★★★ / ★★★★
The remake of Franklin J. Schaffner’s “Papillon,” based on the memoir by Henri Charrière, this time directed by Michael Noer, improves upon the original by streamlining the 1973 version’s distracting tonal issues and uneven pacing. However, it comes with a cost: By comparison, the retelling of what happened within the penal system in 1933 French Guiana is less brutal because the filmmakers choose to embrace a more cinematic approach. This is not a complete disadvantage because these two films actually make an interesting double feature due to their stark differences. A case can be made that although neither picture is an exemplary prison break drama, they complete each other.
Two strong performers lead the story—Charlie Hunnam who plays the safecracker Papillon and Rami Malek as the forger Louis Dega. Their approach to the characters, like the original and the remake, are vastly different. But because the two of them often share the same screen, and both are equally charismatic, one cannot help but consider which of the duo is stronger. In my eyes, it is Hunnam simply because he opts not to mimic Steve McQueen’s interpretation of Papillon. By doing so, and perhaps recognizing that McQueen is inimitable, he makes the character his own. On the other hand, Malek does an impression of Dustin Hoffman’s Dega, from the speech patterns to the way he looks at or through the camera. It is the performance that is more forced.
There is a lived in quality in way the penal colony is photographed. In every place shown, from the open spaces that gives an impression of false freedom down to the suffocating room of solitary confinement, it looks and feels as though somebody has lived and died in there. Like the original, the remake’s strongest moments involve the central protagonist being broken in body, mind, spirit by the warden (Yorick van Wageningen) who is, ironically, often dressed in white. These sequences of near silence demand that the viewer pay attention to the passing of time. For instance, this can be observed through the sheer deterioration of Papillon’s once extremely fit body.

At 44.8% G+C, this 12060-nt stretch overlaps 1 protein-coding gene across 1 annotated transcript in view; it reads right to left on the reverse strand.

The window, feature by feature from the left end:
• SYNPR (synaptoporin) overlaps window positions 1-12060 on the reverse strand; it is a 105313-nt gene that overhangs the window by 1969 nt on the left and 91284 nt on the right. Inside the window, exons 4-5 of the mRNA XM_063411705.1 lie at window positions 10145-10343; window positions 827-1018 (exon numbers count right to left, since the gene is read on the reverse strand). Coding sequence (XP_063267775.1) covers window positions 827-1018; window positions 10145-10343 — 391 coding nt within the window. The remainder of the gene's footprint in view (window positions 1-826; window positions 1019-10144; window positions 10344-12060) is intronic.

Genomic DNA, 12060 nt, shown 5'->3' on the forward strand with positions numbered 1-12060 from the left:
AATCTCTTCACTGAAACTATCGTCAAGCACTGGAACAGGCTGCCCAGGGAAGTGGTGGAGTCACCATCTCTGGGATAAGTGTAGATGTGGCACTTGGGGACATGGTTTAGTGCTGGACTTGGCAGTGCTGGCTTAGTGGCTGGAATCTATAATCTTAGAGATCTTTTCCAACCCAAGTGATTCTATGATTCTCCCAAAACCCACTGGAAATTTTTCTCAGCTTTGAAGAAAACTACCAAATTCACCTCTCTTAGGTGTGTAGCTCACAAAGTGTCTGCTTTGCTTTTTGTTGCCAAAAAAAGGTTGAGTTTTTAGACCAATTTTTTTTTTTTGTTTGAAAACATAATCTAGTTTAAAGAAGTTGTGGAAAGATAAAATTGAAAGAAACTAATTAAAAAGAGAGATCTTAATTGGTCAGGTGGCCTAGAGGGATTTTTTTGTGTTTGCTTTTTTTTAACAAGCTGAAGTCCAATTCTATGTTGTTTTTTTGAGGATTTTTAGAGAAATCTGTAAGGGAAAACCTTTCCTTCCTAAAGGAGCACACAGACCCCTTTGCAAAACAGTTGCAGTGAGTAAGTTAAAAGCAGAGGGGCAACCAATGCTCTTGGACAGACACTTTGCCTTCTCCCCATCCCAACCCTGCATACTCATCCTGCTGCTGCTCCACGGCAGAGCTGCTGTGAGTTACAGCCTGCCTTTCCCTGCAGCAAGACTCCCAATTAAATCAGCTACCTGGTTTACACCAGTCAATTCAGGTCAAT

It is curious that neither film manages to capture the essence of Papillon and Dega’s friendship in a way that is completely rewarding or convincing. To me, their bond remains fragile and tenuous throughout. The closing moments, bordering on melodrama at times, suggest otherwise.
Looking at the story and character development more closely, perhaps we are not meant to equate their partnership as friendship—at least not on a traditional sense. This is the more compelling route because life is like that sometimes. There are instances when we are required to work with someone, perhaps even get close to them at the time, to complete a project. But once the assignment is over, life goes on not because it is cruel but simply because it must. It does not make the connection any less special.
It took seeing both versions of the same story for me to appreciate this particular angle. And that is why, in this review, I found it nearly impossible to avoid bringing up the original. Certainly more polished, this modernized “Papillon” is easier on the eyes and there is a more mainstream flow to it. It does not feel as long, and it is able to stand as a complete work. An argument can be made that a prison break movie need not be realistic, even if it is based on a true story, so long as it is entertaining. Well, it certainly fulfills this prerequisite.